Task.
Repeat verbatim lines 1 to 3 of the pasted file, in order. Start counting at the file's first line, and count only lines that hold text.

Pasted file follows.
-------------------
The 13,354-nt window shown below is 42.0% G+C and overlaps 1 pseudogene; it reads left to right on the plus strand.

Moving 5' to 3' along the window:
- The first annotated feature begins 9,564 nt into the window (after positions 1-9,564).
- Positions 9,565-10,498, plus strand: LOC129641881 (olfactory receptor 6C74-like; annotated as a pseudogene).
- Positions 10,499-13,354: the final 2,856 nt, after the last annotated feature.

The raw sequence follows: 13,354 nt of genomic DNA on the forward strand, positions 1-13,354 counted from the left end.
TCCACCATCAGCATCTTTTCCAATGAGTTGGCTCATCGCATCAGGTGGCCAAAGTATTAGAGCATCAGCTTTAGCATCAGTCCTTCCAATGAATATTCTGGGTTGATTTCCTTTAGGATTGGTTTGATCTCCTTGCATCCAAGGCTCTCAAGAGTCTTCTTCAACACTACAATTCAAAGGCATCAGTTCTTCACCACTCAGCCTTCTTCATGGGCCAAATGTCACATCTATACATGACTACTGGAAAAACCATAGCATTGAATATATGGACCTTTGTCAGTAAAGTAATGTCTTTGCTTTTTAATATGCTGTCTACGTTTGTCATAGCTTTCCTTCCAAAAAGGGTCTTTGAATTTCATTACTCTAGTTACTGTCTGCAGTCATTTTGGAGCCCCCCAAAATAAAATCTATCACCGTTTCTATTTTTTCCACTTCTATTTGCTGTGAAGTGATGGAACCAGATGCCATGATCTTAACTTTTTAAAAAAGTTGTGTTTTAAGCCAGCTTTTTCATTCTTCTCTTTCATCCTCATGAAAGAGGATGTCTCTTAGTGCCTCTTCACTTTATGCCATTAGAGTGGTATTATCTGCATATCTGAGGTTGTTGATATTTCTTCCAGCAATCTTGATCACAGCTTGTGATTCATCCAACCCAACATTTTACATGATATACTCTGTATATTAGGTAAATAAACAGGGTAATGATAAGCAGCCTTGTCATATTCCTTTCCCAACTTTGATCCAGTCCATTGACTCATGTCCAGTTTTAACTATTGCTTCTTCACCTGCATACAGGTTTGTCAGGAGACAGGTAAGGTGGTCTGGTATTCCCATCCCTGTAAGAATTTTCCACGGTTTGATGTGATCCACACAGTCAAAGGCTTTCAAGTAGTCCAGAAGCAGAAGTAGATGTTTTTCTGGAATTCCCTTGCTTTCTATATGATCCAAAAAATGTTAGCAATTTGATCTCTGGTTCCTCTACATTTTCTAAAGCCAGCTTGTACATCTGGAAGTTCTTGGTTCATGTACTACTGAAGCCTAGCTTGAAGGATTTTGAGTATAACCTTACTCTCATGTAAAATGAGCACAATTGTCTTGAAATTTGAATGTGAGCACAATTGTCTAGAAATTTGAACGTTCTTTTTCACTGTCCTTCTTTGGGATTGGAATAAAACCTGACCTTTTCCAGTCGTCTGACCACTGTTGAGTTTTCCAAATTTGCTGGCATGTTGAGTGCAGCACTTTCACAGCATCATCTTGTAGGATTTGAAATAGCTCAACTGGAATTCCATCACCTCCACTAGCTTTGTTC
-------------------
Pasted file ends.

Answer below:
The 13,354-nt window shown below is 42.0% G+C and overlaps 1 pseudogene; it reads left to right on the plus strand.

Moving 5' to 3' along the window:
- The first annotated feature begins 9,564 nt into the window (after positions 1-9,564).